02-21-2005, 01:21 PM
Greetings group.
Where is the best price to buy this type of stuff for my collet closer? Best prices etc?
Is there a difference between LYNDEX, EAGLE ROCK, and ROYAL???
Thanks guys.

02-21-2005, 01:35 PM
Hardinge makes the best 5C collets, hands down. Royal is probably second (there are others). Just bought a half dozen new Lyndex several months ago and while it's only aesthetic, the end faces are poorly finished, highly faceted. Hardinge makes them look like crap.

If you get into square or hex 5C collets, there isn't that much difference between $35 for Hardinge or $27 for Lyndex in $$ but there sure is in quality. Den

Spin Doctor
02-21-2005, 04:10 PM
While the 5C system does have its faults, limited +/- capacity one of them the thing it has over the ER series of collets is the expansion collets, the oversize collet or pot chucks, emergency collets and all the rest of the tricks the 5C has up its sleeve. For just regular collets as long as the job doesn't require super precision then ebay is probably the cheapest place to go. For used Hardinge manufactured it most certainly is for most of us. For some of the more esortoric items in the 5C system like pot chucks the Royal versions might be better as they do not require the special closer ring that a Hardinge version does. But a hardinge will hold better as it using a larger diameter taper

02-22-2005, 03:44 AM
Hardinge, Royal, Lyndex Precison, Lyndex regular. Top 4 in order. Lowest cost I have found to be Lyndex, then Hardinge, lastly Royal. Hardinge invented them - the C stands for the Cataract Falls behind their plant in NY - they also have the widest selection of round, shaped, endmill holders, expanding, dead length, and potchucks.

02-22-2005, 08:33 AM
Clutch colletts are the larger colletts - say 2" to 3 inch, I have up to 3 1/2" diameter by 1 to 2 inch thick colletts. They are of a softer steel and meant for boring out to hold larger diameters, thin wall tube of larger diameters, very thin pieces, or for milling special shapes in for holding. I have gone through the "brand thing" with these items, but in the end, for the clutch colletts buy the least expensive item available. You will hold tolerance becaue of the boring process, and the keyway in the collett adaptor holding position consistent. In the school shop and in my personal work I probably go through five to ten of these a year (both combined). Do not lose the bore pin, and when using "cluth colletts", I have found it vital to lightly turn the largest OD before using. All manufacturers now just use a rough OD, thus balance for holding .0001 dims is an issue.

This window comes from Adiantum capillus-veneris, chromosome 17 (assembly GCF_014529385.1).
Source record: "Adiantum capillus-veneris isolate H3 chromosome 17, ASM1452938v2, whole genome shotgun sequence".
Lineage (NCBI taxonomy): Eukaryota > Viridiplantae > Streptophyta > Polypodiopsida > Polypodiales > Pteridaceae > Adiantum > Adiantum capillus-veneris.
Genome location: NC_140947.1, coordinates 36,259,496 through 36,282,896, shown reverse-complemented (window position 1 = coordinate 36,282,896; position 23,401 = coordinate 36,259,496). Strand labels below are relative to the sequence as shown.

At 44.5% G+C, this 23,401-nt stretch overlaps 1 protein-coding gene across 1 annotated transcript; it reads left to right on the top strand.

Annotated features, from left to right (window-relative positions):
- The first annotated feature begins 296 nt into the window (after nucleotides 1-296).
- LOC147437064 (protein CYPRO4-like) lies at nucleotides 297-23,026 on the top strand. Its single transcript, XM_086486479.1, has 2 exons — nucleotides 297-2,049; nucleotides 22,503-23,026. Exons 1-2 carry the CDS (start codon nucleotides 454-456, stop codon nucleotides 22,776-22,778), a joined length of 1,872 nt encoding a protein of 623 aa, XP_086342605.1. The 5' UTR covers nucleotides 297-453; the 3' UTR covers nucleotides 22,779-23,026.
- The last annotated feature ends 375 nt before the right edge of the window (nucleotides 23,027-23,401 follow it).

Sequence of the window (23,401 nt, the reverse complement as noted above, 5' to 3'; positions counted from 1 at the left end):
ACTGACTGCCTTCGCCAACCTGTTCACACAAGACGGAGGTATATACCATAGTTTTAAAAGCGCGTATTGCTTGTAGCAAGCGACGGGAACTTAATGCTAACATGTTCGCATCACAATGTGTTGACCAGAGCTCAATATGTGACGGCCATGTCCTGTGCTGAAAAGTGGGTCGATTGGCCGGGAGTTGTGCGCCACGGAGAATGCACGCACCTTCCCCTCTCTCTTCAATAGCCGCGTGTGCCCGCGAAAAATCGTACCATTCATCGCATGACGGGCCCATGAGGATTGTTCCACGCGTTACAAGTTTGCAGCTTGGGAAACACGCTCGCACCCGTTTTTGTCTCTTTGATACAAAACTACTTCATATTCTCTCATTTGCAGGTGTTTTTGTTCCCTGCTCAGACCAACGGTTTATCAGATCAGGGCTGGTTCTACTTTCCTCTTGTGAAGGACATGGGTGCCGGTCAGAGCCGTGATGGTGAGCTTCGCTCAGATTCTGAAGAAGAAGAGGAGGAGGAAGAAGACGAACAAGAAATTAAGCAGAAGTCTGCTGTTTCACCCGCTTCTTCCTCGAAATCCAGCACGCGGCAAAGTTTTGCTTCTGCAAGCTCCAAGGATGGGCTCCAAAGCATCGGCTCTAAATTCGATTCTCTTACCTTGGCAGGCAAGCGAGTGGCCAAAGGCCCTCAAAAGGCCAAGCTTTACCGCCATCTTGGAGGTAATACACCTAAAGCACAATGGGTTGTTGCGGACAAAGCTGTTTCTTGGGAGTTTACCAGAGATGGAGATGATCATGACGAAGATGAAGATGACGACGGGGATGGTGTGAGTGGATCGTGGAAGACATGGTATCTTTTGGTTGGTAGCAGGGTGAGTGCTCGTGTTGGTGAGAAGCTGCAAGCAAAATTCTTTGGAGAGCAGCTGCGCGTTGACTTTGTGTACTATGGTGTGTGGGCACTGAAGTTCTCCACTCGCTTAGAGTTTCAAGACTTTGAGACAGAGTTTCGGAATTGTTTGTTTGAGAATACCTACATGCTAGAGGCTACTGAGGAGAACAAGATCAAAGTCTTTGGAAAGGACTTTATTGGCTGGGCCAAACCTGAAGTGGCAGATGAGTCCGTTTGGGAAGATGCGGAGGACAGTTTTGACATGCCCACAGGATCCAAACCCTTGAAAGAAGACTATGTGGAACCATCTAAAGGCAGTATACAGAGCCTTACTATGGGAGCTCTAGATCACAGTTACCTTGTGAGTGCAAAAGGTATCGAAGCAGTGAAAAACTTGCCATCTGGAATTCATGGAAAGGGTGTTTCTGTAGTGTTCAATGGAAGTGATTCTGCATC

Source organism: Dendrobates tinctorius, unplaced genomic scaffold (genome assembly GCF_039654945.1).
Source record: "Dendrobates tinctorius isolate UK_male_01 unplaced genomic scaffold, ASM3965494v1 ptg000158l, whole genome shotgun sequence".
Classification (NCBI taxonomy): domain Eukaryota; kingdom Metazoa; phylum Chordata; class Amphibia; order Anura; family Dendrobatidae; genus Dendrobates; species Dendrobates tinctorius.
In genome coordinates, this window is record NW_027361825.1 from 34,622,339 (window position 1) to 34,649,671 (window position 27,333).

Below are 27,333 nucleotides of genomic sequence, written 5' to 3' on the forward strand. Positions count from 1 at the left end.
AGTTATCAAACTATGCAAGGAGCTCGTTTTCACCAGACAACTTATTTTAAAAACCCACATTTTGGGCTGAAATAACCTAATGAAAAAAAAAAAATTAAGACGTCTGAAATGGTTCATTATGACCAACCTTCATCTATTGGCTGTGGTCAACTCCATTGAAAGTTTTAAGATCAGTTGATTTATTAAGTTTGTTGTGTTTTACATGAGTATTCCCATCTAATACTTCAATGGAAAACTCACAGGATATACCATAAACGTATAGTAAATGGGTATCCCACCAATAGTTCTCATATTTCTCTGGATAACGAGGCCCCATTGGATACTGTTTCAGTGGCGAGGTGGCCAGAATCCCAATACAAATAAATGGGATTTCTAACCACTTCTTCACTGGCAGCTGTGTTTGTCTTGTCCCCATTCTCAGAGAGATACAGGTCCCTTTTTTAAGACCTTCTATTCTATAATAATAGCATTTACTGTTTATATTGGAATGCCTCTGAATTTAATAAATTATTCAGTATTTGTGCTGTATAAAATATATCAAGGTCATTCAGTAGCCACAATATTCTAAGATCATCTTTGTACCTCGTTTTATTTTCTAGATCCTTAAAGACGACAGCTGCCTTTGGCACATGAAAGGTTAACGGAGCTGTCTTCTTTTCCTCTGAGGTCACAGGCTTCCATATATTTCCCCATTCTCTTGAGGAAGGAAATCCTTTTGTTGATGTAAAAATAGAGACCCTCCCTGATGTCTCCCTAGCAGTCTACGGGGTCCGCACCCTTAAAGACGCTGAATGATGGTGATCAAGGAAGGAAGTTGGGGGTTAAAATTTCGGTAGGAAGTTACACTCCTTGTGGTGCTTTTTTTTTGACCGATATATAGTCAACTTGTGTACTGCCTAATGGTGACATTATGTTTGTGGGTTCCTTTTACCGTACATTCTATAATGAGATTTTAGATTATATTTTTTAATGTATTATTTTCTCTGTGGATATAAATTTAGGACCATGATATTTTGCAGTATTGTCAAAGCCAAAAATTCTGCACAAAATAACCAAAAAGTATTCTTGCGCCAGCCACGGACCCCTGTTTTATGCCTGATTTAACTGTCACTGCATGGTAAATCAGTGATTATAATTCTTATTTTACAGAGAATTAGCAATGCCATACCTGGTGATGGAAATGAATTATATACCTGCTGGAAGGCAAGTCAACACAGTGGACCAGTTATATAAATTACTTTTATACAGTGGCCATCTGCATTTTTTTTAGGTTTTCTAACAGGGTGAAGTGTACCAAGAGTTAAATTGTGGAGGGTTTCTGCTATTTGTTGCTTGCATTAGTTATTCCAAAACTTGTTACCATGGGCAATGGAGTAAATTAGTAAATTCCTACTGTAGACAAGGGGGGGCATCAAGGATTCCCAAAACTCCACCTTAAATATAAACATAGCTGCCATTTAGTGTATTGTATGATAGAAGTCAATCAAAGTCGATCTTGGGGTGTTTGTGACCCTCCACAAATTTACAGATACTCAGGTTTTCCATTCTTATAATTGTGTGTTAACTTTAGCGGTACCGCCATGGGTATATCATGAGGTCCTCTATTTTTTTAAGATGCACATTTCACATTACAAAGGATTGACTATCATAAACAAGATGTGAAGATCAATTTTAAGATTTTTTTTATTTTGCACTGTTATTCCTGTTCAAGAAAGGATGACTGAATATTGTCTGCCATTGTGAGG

Emergency colletts, soft bore colletts, those nylon colletts - same thing. You are boring them, so the cost difference between Hardinge and a mid level collett is not worth the increase just to brag on name.

Lyndex make a very good expanding collett. These are also a "custom turn" item, so what you may want to look for there is the quality of the closing mechanism - plungers - such on and so forth. Lyndex has been pretty simple and "student proof".

For your hardened colletts - the normal things we use - go with the best you can afford and the best recommended on this board - sometimes the best is not always the most expensive. My personal set of colletts is Royal, and the school uses these primarily as well. Hardinge is also of the highest quality. I got Royal through the bid process of Hardinge being a bit more costly, but I have no complaints whatsoever. Would suggest them both.

02-22-2005, 09:15 AM
One thing to consider when buying -- you don't need every size. I see absolutely no point in getting any of the 64ths, or any of the 32nds beyond 7/32. Probably none of the 16ths beyond 9/16. If, in the future, you find a compelling need for a 29/64" collet you can always buy one. But don't think you need to buy a "complete set." Most of them you'll never use.

I think it's much more to the point to buy GOOD collets (Hardinge, Royal) in the sizes you'll actually use.

02-22-2005, 12:08 PM
Hardinge collets are quite simply the best. I have bought dozens over the years in various jobs I've held. One place I worked used hardened internal collets alot. We would grind the rubber tires for elevator wheels mounted on a Hardinge collet. We always got great service from Hardinge. I would have the specials within 2 weeks and the off the shelf items within 3 days.

I have several Lyndex hex collets and have found them to have more runout than the Hardinges. Royals, too. My South Bend lathe came with a set of collets marked as "South Bend". They are made in Germany and are as good as the Hardinges.

You will pay more for Hardinge, but the quality is just so much better. I will echo SGW and say get them in 1/16" increments up to 5/8" and 1/8" above that. With 1/32" increments below 1/4". Buy what you need as you need it. Get a couple Hardinge emergency collets as well. You won't be sorry you did.

Andy Pullen

02-22-2005, 03:10 PM
Thanks for the responses guys. I bought a variety of collets to experiment with on a couple of upcoming jobs.
QUESTION: Is it normal for that back 1.250" register in the inside of the collet nose (ROYAL, A2-5)to be so touchy with various collets? What I have found is that some of the expanding collets and one clutch collet have a body dia. of 1.2501. This small variation will cause it to not go into the nose all the way. The other which have diameters 1.2498-1.2499 will go in nice.
Should this internal register on the nose be like this close if collets are going to vary???